Tuesday, October 30, 2007

Jesus Manifesto Post

I've got a new post up on The Jesus Manifesto. It's a fun story...

Perfectionism and Risk-Taking

My son Jaron (5) has a huge problem with failure. If he can't do something perfectly, he won't even try. If he makes any mistake at all, even in something incredibly minor or insignificant, he doesn't know how to cope. As a result, he is very reticent to try anything new.

I know that I have some of the same tendencies. If there is a huge risk of failure, I often do not even want to start the task. While I'm not a perfectionist like Jaron, if I can't do something with excellence, I will often procrastinate so that I have an excuse for not living up to my expectations.

I wonder how some of these tendencies transfer into our spirituality. A relationship is far less measurable than other "tasks" that we might be attempting to accomplish. And yet, that may make spirituality even easier to fail at, and therefore difficult to attempt.

Grace is a tricky concept to embrace when perfection is the desired outcome. I wonder how often we hold ourselves up to higher standards than God even expects of us. Living in grace means living in freedom - freedom from the fear of failure, freedom from our own expectations, freedom to try new things, freedom from guilt and shame.

Sunday, October 28, 2007


Why do we say "don't catch a cold" when it seems like the cold always catches us?

Friday, October 26, 2007

God is big

One of my seminary professors, Wilbur Stone, loves to say the following regarding people in other religions:

Not all paths lead to God, but God is on every path.

What do you think about that?

Wednesday, October 24, 2007

Childlike Guilt?

As I've posted earlier, my five year old son Jaron has started attending AWANA this year, a children's program that emphasizes patriotism, good behavior, and Scripture memorization in no particular order. One of the verses that Jaron had to memorize for tonight (dreadfully out of context) was James 2:10:

For whoever keeps the whole law and yet stumbles at just one point is guilty of breaking all of it.
James 2:10 (NIV)

My wife Lori read the verse to him over and over but he refused to try and say it himself. The more she tried, the more upset he got, to the point that he was almost throwing a fit on the floor. Lori calmed him down and then asked why he didn't like the verse. Jaron replied, "It makes me feel bad."

We've worked pretty hard at teaching Jaron what Jesus is like and how to have a relationship with him. He instinctively felt that something about this verse wasn't right...that this isn't something that Jesus would say to him.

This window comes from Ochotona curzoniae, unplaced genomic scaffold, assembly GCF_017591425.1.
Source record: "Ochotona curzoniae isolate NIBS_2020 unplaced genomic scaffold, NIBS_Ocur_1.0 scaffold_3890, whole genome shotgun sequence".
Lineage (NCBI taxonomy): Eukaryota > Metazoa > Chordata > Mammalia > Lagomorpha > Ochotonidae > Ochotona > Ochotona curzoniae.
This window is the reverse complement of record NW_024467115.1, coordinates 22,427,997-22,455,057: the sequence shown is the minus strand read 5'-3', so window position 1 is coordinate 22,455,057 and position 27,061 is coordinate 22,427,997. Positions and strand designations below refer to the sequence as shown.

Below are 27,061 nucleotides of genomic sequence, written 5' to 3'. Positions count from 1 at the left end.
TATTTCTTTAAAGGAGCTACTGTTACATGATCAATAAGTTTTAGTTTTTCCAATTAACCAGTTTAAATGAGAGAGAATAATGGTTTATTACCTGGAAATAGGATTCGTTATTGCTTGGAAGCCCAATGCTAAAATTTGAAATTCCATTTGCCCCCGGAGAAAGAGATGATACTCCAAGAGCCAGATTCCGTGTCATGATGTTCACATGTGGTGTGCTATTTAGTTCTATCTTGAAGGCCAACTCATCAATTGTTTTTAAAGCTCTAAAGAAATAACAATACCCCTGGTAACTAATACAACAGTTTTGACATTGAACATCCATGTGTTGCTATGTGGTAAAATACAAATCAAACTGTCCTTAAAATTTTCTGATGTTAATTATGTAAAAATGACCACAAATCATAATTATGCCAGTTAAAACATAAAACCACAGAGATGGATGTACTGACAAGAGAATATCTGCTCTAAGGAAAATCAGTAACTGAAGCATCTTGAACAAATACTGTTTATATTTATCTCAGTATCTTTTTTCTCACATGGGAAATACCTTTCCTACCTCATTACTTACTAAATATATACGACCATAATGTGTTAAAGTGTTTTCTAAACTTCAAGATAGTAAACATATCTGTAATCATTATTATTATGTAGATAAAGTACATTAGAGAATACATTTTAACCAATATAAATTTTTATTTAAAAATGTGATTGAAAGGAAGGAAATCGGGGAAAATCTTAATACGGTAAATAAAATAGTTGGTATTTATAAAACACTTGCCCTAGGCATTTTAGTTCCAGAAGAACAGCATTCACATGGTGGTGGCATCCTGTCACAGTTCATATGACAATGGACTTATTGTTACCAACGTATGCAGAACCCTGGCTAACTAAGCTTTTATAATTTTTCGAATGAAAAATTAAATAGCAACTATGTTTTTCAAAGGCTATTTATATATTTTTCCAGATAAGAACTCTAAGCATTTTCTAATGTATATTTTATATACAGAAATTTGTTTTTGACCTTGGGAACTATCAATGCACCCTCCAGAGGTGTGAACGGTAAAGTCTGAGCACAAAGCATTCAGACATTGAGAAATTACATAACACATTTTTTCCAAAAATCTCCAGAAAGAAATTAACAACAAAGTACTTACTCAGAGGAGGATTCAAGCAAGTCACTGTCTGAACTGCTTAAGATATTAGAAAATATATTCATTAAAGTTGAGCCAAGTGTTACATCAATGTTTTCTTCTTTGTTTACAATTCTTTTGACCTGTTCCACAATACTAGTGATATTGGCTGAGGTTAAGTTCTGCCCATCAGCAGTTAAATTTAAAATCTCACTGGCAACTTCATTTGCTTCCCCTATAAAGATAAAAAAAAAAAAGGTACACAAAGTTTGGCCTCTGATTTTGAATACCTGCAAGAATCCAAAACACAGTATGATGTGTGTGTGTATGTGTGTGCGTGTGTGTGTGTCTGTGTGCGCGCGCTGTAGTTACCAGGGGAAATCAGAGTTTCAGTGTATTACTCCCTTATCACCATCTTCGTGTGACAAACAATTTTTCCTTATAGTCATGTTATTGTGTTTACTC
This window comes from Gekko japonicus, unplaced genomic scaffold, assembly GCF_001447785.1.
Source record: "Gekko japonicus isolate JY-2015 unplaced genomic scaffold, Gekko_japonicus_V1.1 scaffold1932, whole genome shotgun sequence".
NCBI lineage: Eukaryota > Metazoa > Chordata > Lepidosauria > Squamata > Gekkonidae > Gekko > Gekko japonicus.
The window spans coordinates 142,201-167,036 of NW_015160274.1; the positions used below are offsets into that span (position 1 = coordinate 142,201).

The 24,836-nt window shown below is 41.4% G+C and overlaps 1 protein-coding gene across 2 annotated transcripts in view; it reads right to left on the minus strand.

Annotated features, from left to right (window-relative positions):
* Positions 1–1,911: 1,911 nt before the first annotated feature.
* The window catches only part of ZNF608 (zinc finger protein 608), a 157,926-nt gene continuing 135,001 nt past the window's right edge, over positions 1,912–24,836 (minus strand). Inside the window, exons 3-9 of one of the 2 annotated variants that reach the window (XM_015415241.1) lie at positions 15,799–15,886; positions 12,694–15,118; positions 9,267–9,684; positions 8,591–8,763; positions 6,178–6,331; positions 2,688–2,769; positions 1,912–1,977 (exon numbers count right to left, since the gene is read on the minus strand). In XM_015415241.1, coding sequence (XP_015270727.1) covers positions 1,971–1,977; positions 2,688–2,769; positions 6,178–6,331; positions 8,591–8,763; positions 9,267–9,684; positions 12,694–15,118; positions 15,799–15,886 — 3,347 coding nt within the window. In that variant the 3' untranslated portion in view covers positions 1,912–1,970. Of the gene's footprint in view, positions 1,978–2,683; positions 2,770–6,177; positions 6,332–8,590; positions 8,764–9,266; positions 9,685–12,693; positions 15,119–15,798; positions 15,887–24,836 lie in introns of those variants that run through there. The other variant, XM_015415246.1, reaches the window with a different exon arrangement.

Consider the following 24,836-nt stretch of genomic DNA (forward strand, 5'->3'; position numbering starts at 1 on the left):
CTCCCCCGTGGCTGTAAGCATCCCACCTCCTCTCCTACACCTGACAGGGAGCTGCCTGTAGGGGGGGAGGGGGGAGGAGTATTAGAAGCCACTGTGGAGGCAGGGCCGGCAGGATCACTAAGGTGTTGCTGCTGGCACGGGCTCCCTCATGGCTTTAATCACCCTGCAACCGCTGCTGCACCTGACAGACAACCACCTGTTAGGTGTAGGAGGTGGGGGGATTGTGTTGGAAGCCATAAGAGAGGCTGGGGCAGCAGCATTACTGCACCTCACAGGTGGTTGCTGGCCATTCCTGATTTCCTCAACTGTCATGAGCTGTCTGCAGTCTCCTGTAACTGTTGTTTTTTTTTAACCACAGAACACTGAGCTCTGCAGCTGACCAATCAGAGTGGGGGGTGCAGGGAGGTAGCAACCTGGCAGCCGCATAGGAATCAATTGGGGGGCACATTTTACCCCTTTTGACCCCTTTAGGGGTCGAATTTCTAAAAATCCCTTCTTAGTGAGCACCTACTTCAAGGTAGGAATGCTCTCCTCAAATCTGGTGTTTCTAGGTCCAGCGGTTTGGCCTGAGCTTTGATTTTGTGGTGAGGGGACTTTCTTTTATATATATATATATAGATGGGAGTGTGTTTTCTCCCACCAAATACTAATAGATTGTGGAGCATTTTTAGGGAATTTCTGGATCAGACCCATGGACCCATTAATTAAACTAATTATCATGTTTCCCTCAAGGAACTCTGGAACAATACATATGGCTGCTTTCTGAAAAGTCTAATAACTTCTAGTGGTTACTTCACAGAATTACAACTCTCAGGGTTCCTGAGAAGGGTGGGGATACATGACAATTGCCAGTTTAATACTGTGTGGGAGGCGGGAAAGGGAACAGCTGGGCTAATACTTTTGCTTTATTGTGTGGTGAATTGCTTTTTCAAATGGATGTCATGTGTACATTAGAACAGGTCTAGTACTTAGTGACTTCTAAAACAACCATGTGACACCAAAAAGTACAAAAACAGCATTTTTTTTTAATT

I could explain to him about the role of the law in Jewish society and about Jesus' treatment of the law in Matthew 5-7, but even though he's a smart kid, that would probably go over his head.

How would you respond to this situation?

Tuesday, October 23, 2007

Collaborative Blog

I am excited to begin participating in a new collaborative blog called The Jesus Manifesto. My first post hasn't appeared yet, but there's some great stuff already written. Check it out!

Monday, October 22, 2007

Let Evangelism Take Care of Itself

The more time I spend in church ministry, the more frustrated I get with traditional approaches to evangelism which emphasize making a decision...NOW! In my post about our Christ Zombies concerts a few weeks ago, I noted that seven teens prayed to receive Christ. That's wonderful, but I also know that most of those kids are not plugged into any Christian community and that decision will likely be meaningless six months from now. However, two of those teens attended our youth group for several months before they made their decisions. I am far more optimistic about them because their decision was informed by the witness of lived faith which they desired for themselves.

Last week, a young woman who has been part of our church for the last year or so prayed to receive Christ. Two weeks ago, a couple that has been hanging around for a while began asking questions about what it means to be "saved" or "born again". My conviction is that the gospel does not usually have to be forced upon someone. As they are invited into a Christ-centered community of love and faith, the gospel is experienced and people come to faith quite naturally. I would much rather trust the Holy Spirit's work in people's lives than my own ability to articulate the gospel

The big question, however, is how do we make our churches places where the gospel is lived and where people are given time to process their faith without being pressured to decide on the spot whether or not they will decide to follow Jesus? In other words, how do we make our churches safe places for people to ask questions, make friends, make mistakes, and eventually come to faith?